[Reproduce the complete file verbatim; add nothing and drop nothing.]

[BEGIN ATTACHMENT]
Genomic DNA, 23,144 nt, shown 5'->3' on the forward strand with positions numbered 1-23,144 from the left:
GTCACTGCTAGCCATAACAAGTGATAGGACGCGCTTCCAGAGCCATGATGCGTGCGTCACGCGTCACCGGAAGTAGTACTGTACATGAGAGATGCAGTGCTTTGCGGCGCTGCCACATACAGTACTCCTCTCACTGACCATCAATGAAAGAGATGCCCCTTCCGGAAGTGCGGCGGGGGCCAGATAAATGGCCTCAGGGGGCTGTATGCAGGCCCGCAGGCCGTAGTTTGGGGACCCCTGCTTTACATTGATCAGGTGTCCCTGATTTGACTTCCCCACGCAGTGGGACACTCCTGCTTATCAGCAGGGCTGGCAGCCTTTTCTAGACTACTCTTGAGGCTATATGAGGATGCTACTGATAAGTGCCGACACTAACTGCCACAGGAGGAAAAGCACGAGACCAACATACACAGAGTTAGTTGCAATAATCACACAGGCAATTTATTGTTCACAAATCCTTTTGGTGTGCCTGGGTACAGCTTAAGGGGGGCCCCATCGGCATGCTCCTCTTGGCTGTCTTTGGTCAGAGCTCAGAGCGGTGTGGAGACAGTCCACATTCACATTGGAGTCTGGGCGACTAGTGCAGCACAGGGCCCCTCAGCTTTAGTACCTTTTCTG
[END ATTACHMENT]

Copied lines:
Genomic DNA, 23,144 nt, shown 5'->3' on the forward strand with positions numbered 1-23,144 from the left:
GTCACTGCTAGCCATAACAAGTGATAGGACGCGCTTCCAGAGCCATGATGCGTGCGTCACGCGTCACCGGAAGTAGTACTGTACATGAGAGATGCAGTGCTTTGCGGCGCTGCCACATACAGTACTCCTCTCACTGACCATCAATGAAAGAGATGCCCCTTCCGGAAGTGCGGCGGGGGCCAGATAAATGGCCTCAGGGGGCTGTATGCAGGCCCGCAGGCCGTAGTTTGGGGACCCCTGCTTTACATTGATCAGGTGTCCCTGATTTGACTTCCCCACGCAGTGGGACACTCCTGCTTATCAGCAGGGCTGGCAGCCTTTTCTAGACTACTCTTGAGGCTATATGAGGATGCTACTGATAAGTGCCGACACTAACTGCCACAGGAGGAAAAGCACGAGACCAACATACACAGAGTTAGTTGCAATAATCACACAGGCAATTTATTGTTCACAAATCCTTTTGGTGTGCCTGGGTACAGCTTAAGGGGGGCCCCATCGGCATGCTCCTCTTGGCTGTCTTTGGTCAGAGCTCAGAGCGGTGTGGAGACAGTCCACATTCACATTGGAGTCTGGGCGACTAGTGCAGCACAGGGCCCCTCAGCTTTAGTACCTTTTCTG